Decoy Effect


The decoy effect is a cognitive bias that means people can be persuaded to change their preference between two choices when a third (decoy) option is introduced. The decoy has to be clearly inferior in all respects to one of the offers and inferior in some respects to the other option to make them look more attractive.

In the example below the introduction of the middle plan (Print only subscription) draws attention away from the digital only plan. It persuades more users to choose the more expensive plan because the decoy (print only) makes the digital + print subscription look more appealing and the digital only plan appears to be a foolish option.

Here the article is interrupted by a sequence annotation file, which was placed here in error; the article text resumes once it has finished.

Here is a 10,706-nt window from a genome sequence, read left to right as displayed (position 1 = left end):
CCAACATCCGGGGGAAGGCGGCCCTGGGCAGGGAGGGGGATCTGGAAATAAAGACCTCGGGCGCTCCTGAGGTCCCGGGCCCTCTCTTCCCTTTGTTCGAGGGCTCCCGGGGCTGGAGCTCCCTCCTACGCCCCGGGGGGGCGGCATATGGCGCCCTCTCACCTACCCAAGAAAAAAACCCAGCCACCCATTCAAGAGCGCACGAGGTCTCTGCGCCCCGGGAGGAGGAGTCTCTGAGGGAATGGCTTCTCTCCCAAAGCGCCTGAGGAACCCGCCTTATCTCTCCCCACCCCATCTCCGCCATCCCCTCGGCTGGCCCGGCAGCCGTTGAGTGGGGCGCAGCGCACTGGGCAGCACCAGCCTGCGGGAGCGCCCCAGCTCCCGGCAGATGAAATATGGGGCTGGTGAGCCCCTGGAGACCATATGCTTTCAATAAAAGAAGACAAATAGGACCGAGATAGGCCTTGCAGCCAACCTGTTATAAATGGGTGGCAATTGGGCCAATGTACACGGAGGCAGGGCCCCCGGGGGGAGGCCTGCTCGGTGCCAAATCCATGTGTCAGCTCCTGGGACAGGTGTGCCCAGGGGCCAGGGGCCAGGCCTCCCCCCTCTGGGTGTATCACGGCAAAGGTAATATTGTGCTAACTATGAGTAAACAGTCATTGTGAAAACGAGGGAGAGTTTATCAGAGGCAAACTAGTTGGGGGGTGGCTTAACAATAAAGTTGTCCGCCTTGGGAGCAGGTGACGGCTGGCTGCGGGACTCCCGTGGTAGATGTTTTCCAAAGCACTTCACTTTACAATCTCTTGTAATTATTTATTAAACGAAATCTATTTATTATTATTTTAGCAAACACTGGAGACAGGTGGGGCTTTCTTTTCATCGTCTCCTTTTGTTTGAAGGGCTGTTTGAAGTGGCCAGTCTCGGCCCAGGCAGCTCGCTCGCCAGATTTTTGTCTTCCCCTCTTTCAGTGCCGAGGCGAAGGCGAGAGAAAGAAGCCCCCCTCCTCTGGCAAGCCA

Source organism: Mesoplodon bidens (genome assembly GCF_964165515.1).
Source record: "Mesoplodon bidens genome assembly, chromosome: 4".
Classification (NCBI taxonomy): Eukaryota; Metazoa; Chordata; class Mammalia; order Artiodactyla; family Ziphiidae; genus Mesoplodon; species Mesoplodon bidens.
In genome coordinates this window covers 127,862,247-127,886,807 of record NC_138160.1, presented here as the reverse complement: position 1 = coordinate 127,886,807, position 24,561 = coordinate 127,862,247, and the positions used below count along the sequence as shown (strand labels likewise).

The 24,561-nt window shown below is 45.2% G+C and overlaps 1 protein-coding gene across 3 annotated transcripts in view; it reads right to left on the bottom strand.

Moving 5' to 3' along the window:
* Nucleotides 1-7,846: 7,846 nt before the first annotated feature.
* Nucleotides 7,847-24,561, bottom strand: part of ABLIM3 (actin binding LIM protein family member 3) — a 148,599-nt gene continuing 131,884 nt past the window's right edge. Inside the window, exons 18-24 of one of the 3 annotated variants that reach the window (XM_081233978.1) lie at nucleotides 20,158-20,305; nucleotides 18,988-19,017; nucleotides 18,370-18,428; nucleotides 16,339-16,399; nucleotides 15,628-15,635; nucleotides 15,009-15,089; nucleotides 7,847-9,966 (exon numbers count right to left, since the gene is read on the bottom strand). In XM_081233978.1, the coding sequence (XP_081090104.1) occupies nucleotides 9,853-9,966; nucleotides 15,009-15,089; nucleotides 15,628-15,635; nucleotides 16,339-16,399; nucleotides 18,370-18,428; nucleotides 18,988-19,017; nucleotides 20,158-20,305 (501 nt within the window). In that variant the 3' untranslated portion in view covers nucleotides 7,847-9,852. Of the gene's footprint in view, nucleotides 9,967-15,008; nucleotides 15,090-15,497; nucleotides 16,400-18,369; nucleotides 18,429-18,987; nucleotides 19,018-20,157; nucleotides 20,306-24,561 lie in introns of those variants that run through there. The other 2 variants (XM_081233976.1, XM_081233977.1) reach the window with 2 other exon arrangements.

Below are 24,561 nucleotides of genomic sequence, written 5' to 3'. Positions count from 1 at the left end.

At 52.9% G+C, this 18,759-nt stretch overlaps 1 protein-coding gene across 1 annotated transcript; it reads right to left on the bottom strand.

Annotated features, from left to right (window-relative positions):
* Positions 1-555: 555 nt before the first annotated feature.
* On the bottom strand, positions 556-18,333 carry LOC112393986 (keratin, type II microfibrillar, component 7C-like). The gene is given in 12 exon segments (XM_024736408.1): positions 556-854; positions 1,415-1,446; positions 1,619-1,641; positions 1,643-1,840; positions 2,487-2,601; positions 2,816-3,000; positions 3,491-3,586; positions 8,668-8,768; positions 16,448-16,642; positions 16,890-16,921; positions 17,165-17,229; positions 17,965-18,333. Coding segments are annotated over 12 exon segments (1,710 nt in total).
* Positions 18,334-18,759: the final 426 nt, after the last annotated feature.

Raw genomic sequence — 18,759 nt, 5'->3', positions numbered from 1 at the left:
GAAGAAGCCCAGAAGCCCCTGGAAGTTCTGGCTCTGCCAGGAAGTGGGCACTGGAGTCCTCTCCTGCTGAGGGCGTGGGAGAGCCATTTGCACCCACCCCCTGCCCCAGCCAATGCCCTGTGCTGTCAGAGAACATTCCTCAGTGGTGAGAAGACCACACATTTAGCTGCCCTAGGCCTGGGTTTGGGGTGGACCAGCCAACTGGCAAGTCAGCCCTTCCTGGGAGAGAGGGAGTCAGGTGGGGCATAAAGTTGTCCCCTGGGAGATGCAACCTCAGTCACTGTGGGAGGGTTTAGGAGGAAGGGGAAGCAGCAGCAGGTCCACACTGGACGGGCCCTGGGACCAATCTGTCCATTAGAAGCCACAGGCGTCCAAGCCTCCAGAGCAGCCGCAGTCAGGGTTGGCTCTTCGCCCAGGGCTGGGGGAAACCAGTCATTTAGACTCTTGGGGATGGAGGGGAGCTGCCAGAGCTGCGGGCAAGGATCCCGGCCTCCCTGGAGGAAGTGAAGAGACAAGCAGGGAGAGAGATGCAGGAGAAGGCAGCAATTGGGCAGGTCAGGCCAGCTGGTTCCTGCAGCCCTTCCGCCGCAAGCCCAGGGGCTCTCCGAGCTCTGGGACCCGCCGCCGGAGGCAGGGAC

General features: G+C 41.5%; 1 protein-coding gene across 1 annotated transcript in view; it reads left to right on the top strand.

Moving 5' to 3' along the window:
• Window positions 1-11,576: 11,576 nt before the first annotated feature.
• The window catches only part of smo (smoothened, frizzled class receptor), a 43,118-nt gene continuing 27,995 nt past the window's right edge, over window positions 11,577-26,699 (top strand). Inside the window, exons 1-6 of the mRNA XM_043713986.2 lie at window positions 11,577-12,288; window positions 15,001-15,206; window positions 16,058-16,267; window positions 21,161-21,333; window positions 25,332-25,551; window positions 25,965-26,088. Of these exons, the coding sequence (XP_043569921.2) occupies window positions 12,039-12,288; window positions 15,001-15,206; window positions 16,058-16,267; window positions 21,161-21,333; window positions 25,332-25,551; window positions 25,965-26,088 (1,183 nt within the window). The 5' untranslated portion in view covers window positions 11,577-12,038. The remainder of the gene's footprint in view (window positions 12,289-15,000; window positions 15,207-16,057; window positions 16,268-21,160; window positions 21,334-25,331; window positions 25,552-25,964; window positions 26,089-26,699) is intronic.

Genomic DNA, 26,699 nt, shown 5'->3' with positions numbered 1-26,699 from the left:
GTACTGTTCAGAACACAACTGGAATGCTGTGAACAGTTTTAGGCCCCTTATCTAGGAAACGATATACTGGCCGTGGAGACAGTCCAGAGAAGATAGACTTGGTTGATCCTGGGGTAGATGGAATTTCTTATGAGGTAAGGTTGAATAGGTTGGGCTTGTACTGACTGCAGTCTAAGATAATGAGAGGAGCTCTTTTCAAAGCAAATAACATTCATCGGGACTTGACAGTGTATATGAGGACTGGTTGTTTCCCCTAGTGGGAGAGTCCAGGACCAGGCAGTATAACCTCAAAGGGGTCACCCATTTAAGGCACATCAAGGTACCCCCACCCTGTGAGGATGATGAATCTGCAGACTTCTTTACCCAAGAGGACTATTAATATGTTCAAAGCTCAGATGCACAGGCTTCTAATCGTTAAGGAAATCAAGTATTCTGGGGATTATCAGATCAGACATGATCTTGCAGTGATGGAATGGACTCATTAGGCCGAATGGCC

The decoy effect persuades more users to subscribe to the more expensive plan

Below is an example of decoy offer from  The Financial Times. Notice the “Print Trial” offer is priced the same as the “Print and Digital” package so there is no real benefit in the former plan.  As all choices are relative, the “Print Trial” helps make the other two plans appear  more attractive and should encourage more people to subscribe to the the “Premium Digital Trial”  plan.

Image of subscription offers which includes a decoy offer


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